Do I need to wear two hearing aids?
When you have hearing loss in both ears, you will generally hear better with hearing aids in both ears. Your brain uses information from both of your ears in order to give you the best representation of the auditory information. There is a natural benefit for speech understanding in background noise when both ears are listening at the same level; we are able to “squelch” the unwanted noise. Finally, in order to be able to localize sound (tell where it is coming from), both ears need to be listening at the same level. This is not only a comfort issue, but a safety issue as well.
Which Hearing Aid is Best for Me?
No one hearing aid solves the concerns that are unique to the hearing impaired population. Hearing aid manufacturers have different strengths: a power circuit for a severe hearing loss, a shell for someone with a tiny ear canal or high-frequency emphasis. It is important to choose a hearing health care professional who dispenses multiple brands of hearing aids.
Your hearing healthcare professional will help to choose the best aid for you by reviewing your hearing test, listening to your individual concerns and addressing your unique listening challenges.
The reactions to personal amplification are varied. Although it may not be possible to eliminate all of the issues related to your hearing loss, our goal is to tip the scales toward positive benefits. A satisfied patient is the best form of advertising!
As an independent company, Sound Choice utilizes a variety of the world’s finest hearing aid manufacturers. These working relationships are based on years of experience.
To learn more about hearing aids, please visit the Sound Choice website, or call Sound Choice at 978-777-2448.
Sensory hearing loss results in deficits that cannot always be addressed using hearing aids alone. In some cases a patient may not be a good candidate for hearing aids but can obtain benefit from assistive devices. In children especially, assistive devices such as FM listening systems are critical in the classroom. If you have a hearing loss and cannot wear hearing aids or do not obtain sufficient benefit from hearing aids alone, ask your audiologist about appropriate assistive devices. Assistive listening devices have the advantage of improving the listener’s ability to hear the desired signal in background noise or at a distance. Most hearing impaired people experience most of their difficulty in background noise, so assistive listening devices are useful for the majority of hearing aid patients.Here are some types of assistive devices:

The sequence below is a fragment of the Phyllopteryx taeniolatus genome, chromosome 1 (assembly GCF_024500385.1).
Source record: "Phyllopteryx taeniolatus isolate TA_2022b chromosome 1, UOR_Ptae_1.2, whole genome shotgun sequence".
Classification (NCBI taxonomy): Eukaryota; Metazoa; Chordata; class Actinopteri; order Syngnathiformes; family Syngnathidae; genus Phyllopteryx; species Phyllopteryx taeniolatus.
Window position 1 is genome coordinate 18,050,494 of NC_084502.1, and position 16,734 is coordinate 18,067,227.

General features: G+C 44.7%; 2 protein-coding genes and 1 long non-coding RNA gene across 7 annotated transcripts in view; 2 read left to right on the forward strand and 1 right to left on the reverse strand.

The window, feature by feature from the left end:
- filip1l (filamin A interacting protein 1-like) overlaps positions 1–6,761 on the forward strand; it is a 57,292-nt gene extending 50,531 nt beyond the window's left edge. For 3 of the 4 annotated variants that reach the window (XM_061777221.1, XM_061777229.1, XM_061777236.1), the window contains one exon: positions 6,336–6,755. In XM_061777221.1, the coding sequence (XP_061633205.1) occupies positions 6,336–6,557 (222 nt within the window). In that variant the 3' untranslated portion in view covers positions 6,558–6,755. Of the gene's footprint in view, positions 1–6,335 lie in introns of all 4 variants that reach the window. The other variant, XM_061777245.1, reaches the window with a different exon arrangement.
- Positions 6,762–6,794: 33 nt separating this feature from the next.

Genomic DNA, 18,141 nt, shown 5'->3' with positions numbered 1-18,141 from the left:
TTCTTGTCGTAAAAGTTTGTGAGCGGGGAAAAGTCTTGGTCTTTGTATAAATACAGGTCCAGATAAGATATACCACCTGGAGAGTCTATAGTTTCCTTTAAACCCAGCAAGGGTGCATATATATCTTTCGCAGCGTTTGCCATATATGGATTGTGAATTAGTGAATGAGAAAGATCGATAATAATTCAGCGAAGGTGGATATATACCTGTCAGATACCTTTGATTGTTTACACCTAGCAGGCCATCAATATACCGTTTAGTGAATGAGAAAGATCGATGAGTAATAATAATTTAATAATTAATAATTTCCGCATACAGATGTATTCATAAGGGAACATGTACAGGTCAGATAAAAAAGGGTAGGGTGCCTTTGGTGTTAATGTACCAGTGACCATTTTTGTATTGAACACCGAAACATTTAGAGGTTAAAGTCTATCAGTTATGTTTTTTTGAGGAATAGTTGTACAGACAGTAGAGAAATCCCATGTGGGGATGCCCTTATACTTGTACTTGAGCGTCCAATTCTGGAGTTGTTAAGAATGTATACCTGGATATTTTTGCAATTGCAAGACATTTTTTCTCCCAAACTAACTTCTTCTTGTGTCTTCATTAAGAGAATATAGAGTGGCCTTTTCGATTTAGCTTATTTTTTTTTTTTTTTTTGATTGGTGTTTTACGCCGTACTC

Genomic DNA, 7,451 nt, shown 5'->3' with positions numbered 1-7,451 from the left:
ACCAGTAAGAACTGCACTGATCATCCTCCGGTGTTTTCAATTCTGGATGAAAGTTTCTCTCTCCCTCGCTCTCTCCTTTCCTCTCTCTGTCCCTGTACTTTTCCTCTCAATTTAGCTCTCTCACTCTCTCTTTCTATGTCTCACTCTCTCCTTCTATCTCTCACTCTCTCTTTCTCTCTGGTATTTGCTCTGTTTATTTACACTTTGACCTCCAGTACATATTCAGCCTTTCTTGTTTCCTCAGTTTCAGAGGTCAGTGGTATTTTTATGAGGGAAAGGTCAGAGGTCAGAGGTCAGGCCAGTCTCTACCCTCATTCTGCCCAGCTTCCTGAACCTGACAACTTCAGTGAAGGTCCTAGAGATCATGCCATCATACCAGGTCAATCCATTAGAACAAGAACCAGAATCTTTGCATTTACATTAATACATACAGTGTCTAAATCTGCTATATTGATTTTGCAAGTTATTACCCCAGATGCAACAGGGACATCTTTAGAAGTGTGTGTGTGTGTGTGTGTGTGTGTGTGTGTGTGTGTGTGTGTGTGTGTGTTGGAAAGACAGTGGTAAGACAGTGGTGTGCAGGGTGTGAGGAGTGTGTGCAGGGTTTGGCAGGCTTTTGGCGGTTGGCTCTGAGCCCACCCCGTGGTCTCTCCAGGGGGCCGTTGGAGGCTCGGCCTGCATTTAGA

- FM Systems transmit the speaker’s voice via FM from a remote microphone directly to the listener’s ear. They can couple directly to hearing aids or can be used on their own without hearing aids.
- Infrared Devices also transmit the desired signal directly to the listener’s ear using infrared light. Infrared technology is often used in TV listening devices and public theaters.
- Hard wired Devices are useful for improving signal to noise ratio at close distances. They’re a good choice for patients with relatively inactive lifestyles who cannot use hearing aids due to poor speech understanding ability. They can also be used with television.
- Telecommunication Devices include amplified, hearing compatible telephones, portable telephone amplifiers, telecoil-equipped hearing aids, neckloops, TTYs, and Bluetooth couplers for cellular telephones.
We offer a full line of protective devices for occupation and recreational noise exposure and water protection. Your audiologist will work with you to determine which device is most appropriate, based on your environment.Custom Noise ProtectionCustomized earplugs are essential for those patients (with and without hearing loss) who are exposed to loud levels of noise. Products are available for shooters, industrial workers, musicians, and more.
Specialty Ear MoldsCustomized earplugs may be fit to prevent water from entering the ear canal. Patients with pressure-equalization tubes (“ear tubes”) and those who are prone to chronic infections will benefit from custom-made plugs. Customize your Bluetooth™ headset or iPod™ to improve your wearing comfort.